- Shopping Bag ( 0 items )
From the Publisher"This fine analytic book anatomizes the currents of need at the time, the efforts of the many varied cultures to cope with them, and the results."
-Journal of American Cultures
"With deft strokes, McClintock describes the various competing concepts of union among Republicans, Democrats and others and discovers that in the end they agreed that representative democracy must oppose disunion or else self-government itself would be lost. . . . More than any other scholar, McClintock incisively shows that in the end the North and Lincoln simply could not let the South go. Highly recommended."
. . . [W]ell-written and brilliantly analyzed. . . .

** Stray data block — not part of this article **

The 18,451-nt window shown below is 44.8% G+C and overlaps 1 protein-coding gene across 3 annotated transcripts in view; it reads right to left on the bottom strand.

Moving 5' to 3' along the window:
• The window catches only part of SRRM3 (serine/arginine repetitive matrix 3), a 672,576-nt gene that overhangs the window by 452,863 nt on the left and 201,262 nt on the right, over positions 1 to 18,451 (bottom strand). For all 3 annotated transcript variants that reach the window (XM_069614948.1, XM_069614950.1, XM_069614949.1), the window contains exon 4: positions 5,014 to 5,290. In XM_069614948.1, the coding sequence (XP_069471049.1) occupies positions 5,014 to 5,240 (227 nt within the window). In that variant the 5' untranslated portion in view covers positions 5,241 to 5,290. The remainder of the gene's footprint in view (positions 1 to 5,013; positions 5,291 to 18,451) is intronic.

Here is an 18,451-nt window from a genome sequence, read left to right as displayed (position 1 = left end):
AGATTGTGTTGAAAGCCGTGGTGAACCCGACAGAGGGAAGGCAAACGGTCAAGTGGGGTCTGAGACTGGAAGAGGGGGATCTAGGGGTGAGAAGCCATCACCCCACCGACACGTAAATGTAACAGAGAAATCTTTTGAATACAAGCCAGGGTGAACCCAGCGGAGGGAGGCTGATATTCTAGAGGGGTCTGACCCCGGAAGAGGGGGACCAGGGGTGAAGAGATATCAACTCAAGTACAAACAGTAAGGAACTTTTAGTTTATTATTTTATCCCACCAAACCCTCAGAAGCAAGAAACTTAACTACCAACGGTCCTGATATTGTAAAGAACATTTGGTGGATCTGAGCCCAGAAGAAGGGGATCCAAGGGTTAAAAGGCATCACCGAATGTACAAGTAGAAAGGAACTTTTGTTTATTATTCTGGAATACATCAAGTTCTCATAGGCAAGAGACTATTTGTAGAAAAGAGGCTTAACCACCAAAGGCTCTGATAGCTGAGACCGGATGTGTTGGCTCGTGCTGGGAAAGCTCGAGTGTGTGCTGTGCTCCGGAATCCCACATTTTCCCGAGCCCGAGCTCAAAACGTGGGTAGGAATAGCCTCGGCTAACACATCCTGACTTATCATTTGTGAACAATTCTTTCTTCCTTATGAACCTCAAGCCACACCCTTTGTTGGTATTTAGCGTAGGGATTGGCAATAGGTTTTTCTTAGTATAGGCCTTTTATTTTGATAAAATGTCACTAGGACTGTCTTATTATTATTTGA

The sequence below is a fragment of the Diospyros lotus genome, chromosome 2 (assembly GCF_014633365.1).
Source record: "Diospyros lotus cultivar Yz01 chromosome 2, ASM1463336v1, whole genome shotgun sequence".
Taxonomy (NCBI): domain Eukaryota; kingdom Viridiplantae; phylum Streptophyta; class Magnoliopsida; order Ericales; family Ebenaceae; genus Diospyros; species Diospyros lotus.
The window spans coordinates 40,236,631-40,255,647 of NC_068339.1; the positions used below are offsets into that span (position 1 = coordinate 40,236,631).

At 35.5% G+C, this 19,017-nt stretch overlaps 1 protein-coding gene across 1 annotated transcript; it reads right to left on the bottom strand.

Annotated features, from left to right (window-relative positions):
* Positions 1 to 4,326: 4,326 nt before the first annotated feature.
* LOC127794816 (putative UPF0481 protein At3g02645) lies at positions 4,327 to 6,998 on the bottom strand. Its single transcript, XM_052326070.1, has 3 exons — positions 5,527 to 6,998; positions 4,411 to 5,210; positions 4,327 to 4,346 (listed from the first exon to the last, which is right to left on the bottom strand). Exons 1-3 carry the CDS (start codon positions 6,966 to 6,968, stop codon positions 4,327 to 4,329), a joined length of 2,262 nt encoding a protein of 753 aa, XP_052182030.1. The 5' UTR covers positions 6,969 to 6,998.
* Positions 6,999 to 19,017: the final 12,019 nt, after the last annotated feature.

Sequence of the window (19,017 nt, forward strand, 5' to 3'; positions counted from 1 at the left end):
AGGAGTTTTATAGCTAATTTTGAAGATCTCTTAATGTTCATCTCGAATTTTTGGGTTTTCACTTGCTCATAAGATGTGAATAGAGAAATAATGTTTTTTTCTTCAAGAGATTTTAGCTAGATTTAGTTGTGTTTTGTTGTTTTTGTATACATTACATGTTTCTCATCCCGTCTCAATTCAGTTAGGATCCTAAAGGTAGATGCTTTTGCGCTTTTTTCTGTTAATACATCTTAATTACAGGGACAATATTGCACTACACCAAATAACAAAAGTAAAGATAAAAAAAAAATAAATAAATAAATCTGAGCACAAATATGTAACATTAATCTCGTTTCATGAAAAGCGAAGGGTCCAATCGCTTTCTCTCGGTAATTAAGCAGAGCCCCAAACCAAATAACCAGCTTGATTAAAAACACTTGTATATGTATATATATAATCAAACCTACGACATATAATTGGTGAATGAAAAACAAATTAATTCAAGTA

-William C. Harris, author of Lincoln's Rise to the Presidency
"[A] most exhaustively researched, highly original, and persuasively argued interpretation by Russell McClintock, who views the secession crisis and the run-up to civil war through an entirely political lens. . . . This profoundly conceived and gracefully written book will rightfully be at the center of the [secession crisis] discussion for many years to come."
-Harold Holzer, Virginia Magazine
"McClintock transports the reader into the realm of antebellum American brinksmanship. . . . [A] satisfying account."
-Civil War Times
"McClintock's well-written and brilliantly analyzed account is a most important contribution to the study of the Civil War. . . . Illuminates the immediate origins. . . . Provides an intimate understanding of the antebellum political system."
-The McCormick Messenger
"A substantial contribution. . . . A fine study that deserves to be read along with the work of Daniel Crofts, Kenneth Stampp, and David Potter."
-Journal of Illinois History
"Indispensable for students of political history."
-Georgia Historical Quarterly